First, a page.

SO #2 Declined to be interviewed and declined to submit notes, as is the subject officer’s legal right.
SO #3 Declined to be interviewed and declined to submit notes, as is the subject officer’s legal right.
The SceneThe incident occurred inside an apartment on Hay Avenue.
Summary of Body-Worn Camera (BWC) Footage
At 1159 hours, WO #5 activated his BWC again and captured WO #8’s conversation with CW #1. She denied any domestic-related injuries committed by the Complainant and repeatedly told police officers she was not in any danger and did not wish to testify or charge the Complainant with domestic assault. CW #1 was unresponsive when WO #8 asked if she knew the Complainant was prohibited from being at her residence because he was under house arrest. CW #1 said the blood found in their unit was the result of her cutting herself while cooking and her nose, which she claimed was not broken, was the consequence of “walking into a wall.” According to CW #1, she and the Complainant were being intimate when neighbours heard her screaming.
Summary of the Voicemail Left on the Complainant’s Brother-in-Law’s Answering Machine
Summary of Communication Recordings:
Between 8:15 – 8:21 a.m., a police unit [now known to be WO #6 and WO #5] accepted the call, because there were no available units from 11 or 22 Divisions.
Between 8:50 – 9:41 a.m., after door knocks went unanswered, WO #6 and WO #5 attended CW #1’s place of employment and WO #8 of 22 Division was requested to attend.
Between 10:00 – 10:29 a.m., WO #8 reported that plans to enter the unit were necessary because the Complainant was unresponsive to door knocks and the efforts to enter the deadbolt door had been unsuccessful, as the key provided by the landlord did not fit. WO #8 also advised that the Complainant was on a recognizance for forcible confinement and was not supposed to be there. The ETF was requested to attend. WO #1 learned the details of the call from WO #8.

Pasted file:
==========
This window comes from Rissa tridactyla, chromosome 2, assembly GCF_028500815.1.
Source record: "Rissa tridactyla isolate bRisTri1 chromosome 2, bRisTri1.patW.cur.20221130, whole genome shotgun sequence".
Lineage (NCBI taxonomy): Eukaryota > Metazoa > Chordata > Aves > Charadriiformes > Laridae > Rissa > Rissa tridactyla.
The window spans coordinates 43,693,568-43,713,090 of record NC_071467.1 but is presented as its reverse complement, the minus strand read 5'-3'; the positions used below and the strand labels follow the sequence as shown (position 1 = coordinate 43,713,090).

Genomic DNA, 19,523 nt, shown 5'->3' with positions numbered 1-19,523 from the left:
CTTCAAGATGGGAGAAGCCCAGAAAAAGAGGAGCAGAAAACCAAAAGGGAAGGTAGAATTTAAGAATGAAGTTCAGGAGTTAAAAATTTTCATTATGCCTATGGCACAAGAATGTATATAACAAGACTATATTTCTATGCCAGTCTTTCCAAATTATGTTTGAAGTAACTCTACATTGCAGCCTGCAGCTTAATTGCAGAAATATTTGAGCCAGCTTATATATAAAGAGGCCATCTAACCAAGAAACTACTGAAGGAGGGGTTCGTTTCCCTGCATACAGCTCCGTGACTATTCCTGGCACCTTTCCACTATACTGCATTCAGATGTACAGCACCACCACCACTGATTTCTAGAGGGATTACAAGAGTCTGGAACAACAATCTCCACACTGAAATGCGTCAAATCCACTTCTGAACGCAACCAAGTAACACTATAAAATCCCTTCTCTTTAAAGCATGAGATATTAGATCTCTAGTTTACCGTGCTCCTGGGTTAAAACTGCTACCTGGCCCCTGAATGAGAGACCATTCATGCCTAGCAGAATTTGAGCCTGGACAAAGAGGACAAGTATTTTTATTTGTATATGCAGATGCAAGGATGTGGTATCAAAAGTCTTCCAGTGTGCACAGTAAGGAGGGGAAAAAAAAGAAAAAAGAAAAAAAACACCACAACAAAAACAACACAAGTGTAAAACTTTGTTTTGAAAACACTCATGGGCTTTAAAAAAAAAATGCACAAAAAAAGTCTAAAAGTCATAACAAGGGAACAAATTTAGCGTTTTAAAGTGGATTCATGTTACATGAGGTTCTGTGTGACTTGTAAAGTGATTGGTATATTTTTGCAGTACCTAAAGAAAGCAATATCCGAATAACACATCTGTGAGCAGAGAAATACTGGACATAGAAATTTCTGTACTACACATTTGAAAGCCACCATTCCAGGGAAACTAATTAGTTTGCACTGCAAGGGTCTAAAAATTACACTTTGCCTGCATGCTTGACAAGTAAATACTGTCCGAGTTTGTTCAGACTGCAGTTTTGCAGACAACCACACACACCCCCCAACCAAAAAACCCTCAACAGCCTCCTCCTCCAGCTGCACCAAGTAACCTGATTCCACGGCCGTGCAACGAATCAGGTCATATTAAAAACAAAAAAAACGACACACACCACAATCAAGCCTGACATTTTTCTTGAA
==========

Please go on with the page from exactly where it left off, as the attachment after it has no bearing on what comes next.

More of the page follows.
Between 10:44 – 10:51 a.m., the ETF arrived at the address and set up the containment.
At 11:43 a.m., the Complainant was in custody.
Summary of ETF Communication Recordings:
Materials obtained from Police ServiceUpon request, the SIU obtained and reviewed the following materials and documents from the TPS:
- Automatic Location Information Log Search for this incident;
- Computer-Assisted Dispatch (CAD) Event Details Report for the incident;
- General Occurrence;
- Intergraph-CAD Event Details Report;
- Notes-all WOs;
- Notes-SO #1;
- Procedure for Incidents requiring the ETF;
- Procedure for Use of Force (and Appendices);
- Communication recordings;
- Body-Worn Camera video footage;
- TPS photographs;
- ETF Team 4 communications recordings; and
- Training Record-ETF Use of Force qualifications-SOs #1 - #3.
Materials obtained from Other SourcesThe SIU also obtained and reviewed the following documents from the Toronto Emergency Medical Services, the SJHC, and another source:
- Ambulance Call Report and Incident Report;
- Medical record - St. Joseph’s Health Centre; and
- A voicemail left for the Complainant's brother-in-law.
On August 26, 2019, the TPS ETF was called to an apartment building at Hay Avenue in the City of Toronto. A 911 caller had reported hearing a woman screaming at the top of her lungs, “Somebody please help me!” from an apartment within the building. It was also reported that sounds of items being smashed inside the apartment had been heard and that there had been a violent struggle inside the apartment overnight. A check with the building manager revealed that the apartment was leased to CW #1 and the Complainant. Further information indicated that uniformed police officers had attended the apartment but had been unable to make contact with CW #1, following which the officers went to her place of employment where they were provided with her contact information. Thereafter, attempts to reach CW #1 on her cellphone were also unsuccessful.
A team of eight members of the ETF responded to the apartment at Hay Avenue, with one of the subject officers, SO #3, knocking at the door of the basement apartment, beginning at 11:05 a.m., and attempting to persuade CW #1 to open it so that police could determine that she was well and not in need of assistance. The negotiations went on for 40 minutes, with CW #1 repeatedly insisting that she was fine, that she was not injured, that she was alone in the apartment, and that the police had to leave her residence. At 11:10 a.m., WO #2, who was looking into the apartment through a window, observed that there was blood inside the residence along with a bloody towel. He also observed a man’s shoes and wallet, as well as a light being turned on and then off in the apartment, leading him to believe that the Complainant was inside. Police ran checks on the Complainant and learned that he had recently been involved in an incident wherein he had confined another woman, against her will, and coached her not to open the door when police officers arrived. He was also on a recognizance which required him to be under house arrest at a different address. With all this information, the ETF believed at that point that the Complainant was inside the apartment with CW #1 and that this might be a hostage/forcible confinement situation.